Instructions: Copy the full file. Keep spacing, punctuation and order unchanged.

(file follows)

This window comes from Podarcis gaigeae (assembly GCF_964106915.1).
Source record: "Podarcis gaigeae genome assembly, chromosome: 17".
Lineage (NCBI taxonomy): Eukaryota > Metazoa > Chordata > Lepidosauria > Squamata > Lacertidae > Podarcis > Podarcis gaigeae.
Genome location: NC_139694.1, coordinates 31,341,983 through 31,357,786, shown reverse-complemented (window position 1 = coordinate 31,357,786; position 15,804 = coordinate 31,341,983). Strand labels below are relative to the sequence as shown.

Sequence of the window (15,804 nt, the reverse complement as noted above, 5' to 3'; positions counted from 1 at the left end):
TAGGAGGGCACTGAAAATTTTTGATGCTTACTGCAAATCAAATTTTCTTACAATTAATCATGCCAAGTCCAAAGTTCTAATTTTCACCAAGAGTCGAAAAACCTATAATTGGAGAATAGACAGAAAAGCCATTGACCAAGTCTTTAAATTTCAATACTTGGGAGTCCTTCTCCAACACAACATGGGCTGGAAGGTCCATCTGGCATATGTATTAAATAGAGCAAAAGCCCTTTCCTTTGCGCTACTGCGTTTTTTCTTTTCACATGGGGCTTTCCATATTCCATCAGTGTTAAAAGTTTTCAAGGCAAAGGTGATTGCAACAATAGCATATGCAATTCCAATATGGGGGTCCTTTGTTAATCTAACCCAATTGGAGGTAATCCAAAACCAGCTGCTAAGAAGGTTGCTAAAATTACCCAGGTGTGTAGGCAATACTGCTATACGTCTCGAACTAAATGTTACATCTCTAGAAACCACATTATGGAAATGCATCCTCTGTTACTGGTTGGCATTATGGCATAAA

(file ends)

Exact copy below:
This window comes from Podarcis gaigeae (assembly GCF_964106915.1).
Source record: "Podarcis gaigeae genome assembly, chromosome: 17".
Lineage (NCBI taxonomy): Eukaryota > Metazoa > Chordata > Lepidosauria > Squamata > Lacertidae > Podarcis > Podarcis gaigeae.
Genome location: NC_139694.1, coordinates 31,341,983 through 31,357,786, shown reverse-complemented (window position 1 = coordinate 31,357,786; position 15,804 = coordinate 31,341,983). Strand labels below are relative to the sequence as shown.

Sequence of the window (15,804 nt, the reverse complement as noted above, 5' to 3'; positions counted from 1 at the left end):
TAGGAGGGCACTGAAAATTTTTGATGCTTACTGCAAATCAAATTTTCTTACAATTAATCATGCCAAGTCCAAAGTTCTAATTTTCACCAAGAGTCGAAAAACCTATAATTGGAGAATAGACAGAAAAGCCATTGACCAAGTCTTTAAATTTCAATACTTGGGAGTCCTTCTCCAACACAACATGGGCTGGAAGGTCCATCTGGCATATGTATTAAATAGAGCAAAAGCCCTTTCCTTTGCGCTACTGCGTTTTTTCTTTTCACATGGGGCTTTCCATATTCCATCAGTGTTAAAAGTTTTCAAGGCAAAGGTGATTGCAACAATAGCATATGCAATTCCAATATGGGGGTCCTTTGTTAATCTAACCCAATTGGAGGTAATCCAAAACCAGCTGCTAAGAAGGTTGCTAAAATTACCCAGGTGTGTAGGCAATACTGCTATACGTCTCGAACTAAATGTTACATCTCTAGAAACCACATTATGGAAATGCATCCTCTGTTACTGGTTGGCATTATGGCATAAA